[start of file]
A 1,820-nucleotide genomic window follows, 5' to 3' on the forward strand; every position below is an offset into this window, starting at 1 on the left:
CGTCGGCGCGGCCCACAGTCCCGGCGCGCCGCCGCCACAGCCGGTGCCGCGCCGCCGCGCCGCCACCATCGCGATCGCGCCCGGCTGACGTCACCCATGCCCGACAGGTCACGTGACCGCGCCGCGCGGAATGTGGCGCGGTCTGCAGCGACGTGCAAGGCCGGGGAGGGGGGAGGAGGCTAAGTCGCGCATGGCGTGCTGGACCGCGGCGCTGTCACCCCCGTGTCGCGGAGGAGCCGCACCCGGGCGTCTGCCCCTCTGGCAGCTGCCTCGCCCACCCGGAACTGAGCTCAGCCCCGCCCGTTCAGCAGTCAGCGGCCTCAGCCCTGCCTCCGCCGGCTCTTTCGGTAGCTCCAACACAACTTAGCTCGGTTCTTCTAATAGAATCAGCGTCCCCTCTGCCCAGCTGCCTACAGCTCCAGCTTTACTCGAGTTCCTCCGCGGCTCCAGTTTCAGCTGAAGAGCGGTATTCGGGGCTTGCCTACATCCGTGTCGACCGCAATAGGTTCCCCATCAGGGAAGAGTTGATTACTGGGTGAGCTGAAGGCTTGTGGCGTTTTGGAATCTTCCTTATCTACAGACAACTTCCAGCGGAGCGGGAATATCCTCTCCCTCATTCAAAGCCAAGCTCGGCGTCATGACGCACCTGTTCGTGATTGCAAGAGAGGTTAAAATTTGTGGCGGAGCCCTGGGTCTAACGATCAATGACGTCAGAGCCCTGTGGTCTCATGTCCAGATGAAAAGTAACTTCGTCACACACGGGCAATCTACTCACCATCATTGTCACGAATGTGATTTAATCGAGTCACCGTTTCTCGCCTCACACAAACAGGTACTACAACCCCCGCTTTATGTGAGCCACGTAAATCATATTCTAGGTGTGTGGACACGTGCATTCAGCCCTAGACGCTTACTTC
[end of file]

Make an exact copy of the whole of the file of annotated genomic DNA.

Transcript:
A 1,820-nucleotide genomic window follows, 5' to 3' on the forward strand; every position below is an offset into this window, starting at 1 on the left:
CGTCGGCGCGGCCCACAGTCCCGGCGCGCCGCCGCCACAGCCGGTGCCGCGCCGCCGCGCCGCCACCATCGCGATCGCGCCCGGCTGACGTCACCCATGCCCGACAGGTCACGTGACCGCGCCGCGCGGAATGTGGCGCGGTCTGCAGCGACGTGCAAGGCCGGGGAGGGGGGAGGAGGCTAAGTCGCGCATGGCGTGCTGGACCGCGGCGCTGTCACCCCCGTGTCGCGGAGGAGCCGCACCCGGGCGTCTGCCCCTCTGGCAGCTGCCTCGCCCACCCGGAACTGAGCTCAGCCCCGCCCGTTCAGCAGTCAGCGGCCTCAGCCCTGCCTCCGCCGGCTCTTTCGGTAGCTCCAACACAACTTAGCTCGGTTCTTCTAATAGAATCAGCGTCCCCTCTGCCCAGCTGCCTACAGCTCCAGCTTTACTCGAGTTCCTCCGCGGCTCCAGTTTCAGCTGAAGAGCGGTATTCGGGGCTTGCCTACATCCGTGTCGACCGCAATAGGTTCCCCATCAGGGAAGAGTTGATTACTGGGTGAGCTGAAGGCTTGTGGCGTTTTGGAATCTTCCTTATCTACAGACAACTTCCAGCGGAGCGGGAATATCCTCTCCCTCATTCAAAGCCAAGCTCGGCGTCATGACGCACCTGTTCGTGATTGCAAGAGAGGTTAAAATTTGTGGCGGAGCCCTGGGTCTAACGATCAATGACGTCAGAGCCCTGTGGTCTCATGTCCAGATGAAAAGTAACTTCGTCACACACGGGCAATCTACTCACCATCATTGTCACGAATGTGATTTAATCGAGTCACCGTTTCTCGCCTCACACAAACAGGTACTACAACCCCCGCTTTATGTGAGCCACGTAAATCATATTCTAGGTGTGTGGACACGTGCATTCAGCCCTAGACGCTTACTTC